The University’s commitment to working in partnership with students and the developing ethos of Team Bradford are nurturing a sense of belonging and community for enhancing the student experience, particularly through sporting events … definitely something to be celebrated. Social interactions are at the heart of building community, and much of our focus is on encouraging our students to take advantage of opportunities to interact as shown in the following video:
Reflecting on this, I’m prompted to ask why it is the student who has to shoulder the responsibility for the missed opportunities to interact; isn’t interaction a two-way process with shared responsibilities? Surely the staff whom the student passed are also missing valuable opportunities to initiate interaction?
This set me thinking about interactions I’ve had with colleagues over the last month or so, and two in particular: a workshop on personal academic tutoring and a session on peer supported review. Both are identified as important influences on NSS and TEF; both are reliant on effective interactions with peers and students; both invariably prompt the question “how do we find time?” For me, a bigger question is “how can we afford not to find the time?” and here’s why.
In his idea number 13 of 53 Powerful Ideas All Teachers Should Know About, Gibbs writes:
“Nothing they could measure, and nothing they could find in their management information database, explained the differences in average marks between subjects. Then a visiting ethnographer ‘hung out’ with teachers in subjects with very high and very low average marks, to try and see what was going on. It was simple –the teachers in the subjects with high average marks had a curry together on Fridays. Teachers in subjects with low average marks did not even turn up to formal departmental meetings and said things like ‘Frankly I have my hands full teaching my modules and I don’t have time to talk to anybody’. High performance is associated, across many professions and contexts, with lively ‘communities of practice’ that talk about what they do and share beliefs and approaches and skills.”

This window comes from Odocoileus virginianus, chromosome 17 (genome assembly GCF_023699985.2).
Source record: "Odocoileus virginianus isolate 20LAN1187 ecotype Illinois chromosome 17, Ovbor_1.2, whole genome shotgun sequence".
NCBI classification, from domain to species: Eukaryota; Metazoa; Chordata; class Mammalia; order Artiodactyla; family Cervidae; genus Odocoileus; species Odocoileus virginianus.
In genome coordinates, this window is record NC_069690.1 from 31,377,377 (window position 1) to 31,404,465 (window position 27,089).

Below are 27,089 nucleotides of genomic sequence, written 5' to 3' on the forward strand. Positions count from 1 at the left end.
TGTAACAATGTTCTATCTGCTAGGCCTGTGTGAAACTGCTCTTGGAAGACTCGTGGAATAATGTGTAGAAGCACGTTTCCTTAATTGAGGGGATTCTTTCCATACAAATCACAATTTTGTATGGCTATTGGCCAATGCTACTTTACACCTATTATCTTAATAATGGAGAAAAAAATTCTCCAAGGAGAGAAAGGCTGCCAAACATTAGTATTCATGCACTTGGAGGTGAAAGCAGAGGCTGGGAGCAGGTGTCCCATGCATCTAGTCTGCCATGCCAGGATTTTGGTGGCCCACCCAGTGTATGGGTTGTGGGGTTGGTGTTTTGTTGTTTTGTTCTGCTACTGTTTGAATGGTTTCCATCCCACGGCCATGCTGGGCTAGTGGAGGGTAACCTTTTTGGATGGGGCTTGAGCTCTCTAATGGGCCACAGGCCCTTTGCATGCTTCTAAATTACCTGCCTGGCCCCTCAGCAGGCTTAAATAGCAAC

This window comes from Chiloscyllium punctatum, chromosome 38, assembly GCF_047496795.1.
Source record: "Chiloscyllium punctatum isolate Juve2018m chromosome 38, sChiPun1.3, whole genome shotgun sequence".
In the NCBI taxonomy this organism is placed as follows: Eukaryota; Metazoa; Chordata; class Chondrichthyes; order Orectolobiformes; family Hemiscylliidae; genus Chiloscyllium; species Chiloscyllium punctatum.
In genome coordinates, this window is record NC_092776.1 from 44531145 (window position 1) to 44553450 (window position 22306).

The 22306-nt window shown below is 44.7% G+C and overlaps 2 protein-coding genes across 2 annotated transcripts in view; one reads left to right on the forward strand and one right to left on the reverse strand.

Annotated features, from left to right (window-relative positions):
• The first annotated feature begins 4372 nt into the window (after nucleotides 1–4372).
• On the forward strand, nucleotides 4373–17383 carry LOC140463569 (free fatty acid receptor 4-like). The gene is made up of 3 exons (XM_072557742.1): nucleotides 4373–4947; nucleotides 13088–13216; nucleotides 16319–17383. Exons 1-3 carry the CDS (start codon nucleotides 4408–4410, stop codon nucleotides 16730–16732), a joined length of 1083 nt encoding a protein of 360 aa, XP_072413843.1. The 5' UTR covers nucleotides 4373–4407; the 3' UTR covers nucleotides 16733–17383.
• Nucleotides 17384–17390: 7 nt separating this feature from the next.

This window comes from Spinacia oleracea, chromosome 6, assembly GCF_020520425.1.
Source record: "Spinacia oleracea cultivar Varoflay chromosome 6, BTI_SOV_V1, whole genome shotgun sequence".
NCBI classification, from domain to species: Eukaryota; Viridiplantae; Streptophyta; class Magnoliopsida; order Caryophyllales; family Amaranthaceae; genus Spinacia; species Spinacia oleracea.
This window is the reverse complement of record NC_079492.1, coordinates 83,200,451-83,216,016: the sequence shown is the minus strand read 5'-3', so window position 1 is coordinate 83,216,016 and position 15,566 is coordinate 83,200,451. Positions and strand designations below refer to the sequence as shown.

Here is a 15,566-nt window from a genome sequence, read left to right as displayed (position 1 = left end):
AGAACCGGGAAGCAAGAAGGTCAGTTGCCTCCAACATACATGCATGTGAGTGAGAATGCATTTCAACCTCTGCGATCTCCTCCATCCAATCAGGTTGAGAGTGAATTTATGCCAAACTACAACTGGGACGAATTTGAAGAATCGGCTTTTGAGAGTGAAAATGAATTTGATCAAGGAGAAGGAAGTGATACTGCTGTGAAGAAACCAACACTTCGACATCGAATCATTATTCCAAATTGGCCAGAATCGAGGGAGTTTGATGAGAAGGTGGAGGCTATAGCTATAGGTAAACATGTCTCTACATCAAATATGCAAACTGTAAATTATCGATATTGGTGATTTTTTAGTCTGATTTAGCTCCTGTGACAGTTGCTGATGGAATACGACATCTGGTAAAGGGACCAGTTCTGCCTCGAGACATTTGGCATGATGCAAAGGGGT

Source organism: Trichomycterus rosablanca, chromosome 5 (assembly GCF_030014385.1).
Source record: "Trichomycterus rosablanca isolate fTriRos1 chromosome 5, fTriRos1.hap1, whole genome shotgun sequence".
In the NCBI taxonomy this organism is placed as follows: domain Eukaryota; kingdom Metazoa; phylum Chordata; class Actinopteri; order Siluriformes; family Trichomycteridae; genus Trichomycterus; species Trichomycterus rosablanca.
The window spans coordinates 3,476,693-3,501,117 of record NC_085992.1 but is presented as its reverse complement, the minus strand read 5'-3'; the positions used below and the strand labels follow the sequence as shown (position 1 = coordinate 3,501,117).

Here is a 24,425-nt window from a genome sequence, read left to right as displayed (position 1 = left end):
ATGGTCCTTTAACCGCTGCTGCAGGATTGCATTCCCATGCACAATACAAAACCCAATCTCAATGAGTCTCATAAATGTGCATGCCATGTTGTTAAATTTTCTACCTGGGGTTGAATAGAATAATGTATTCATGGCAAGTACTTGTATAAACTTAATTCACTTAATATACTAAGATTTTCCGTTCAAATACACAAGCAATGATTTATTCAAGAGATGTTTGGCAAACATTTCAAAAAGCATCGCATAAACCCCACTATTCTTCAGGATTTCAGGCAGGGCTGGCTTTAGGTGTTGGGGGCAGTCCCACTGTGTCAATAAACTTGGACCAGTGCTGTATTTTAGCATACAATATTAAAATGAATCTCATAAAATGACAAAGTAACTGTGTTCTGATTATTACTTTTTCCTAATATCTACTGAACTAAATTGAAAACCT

In the Centre for Educational Development we have the privilege of working with colleagues from across the University and subject disciplines, and behind the successful programme designs, effective teaching practices, etc, we invariably find a strong programme team identity; a community developed through interaction and a strong sense of belonging. They know each other and how each piece of the jigsaw fits together and relates to the programme learning outcomes; they are able to provide context to their students about what has gone before and what is to come in the programme, the assessments and future employment; their students can talk to any member of the programme team and receive a consistent and coherent message. These are all key contributors for developing motivation for learning.
Over time, the Programme Leaders’ Forum has developed a vibrant sense of community demonstrating a willingness to interact, share practice and find solutions to common problems. We now need to cascade that sense of belonging to programme teams.
So my plea is, let’s take the next step to extend Team Bradford’s ethos by seizing every opportunity presented to us to interact positively with our students and our peers in order to build a highly effective learning community from which we can all benefit.
It’s good to talk!
PS A quick look at the 2016 UK Engagement Survey also seems to support that we need to interact more!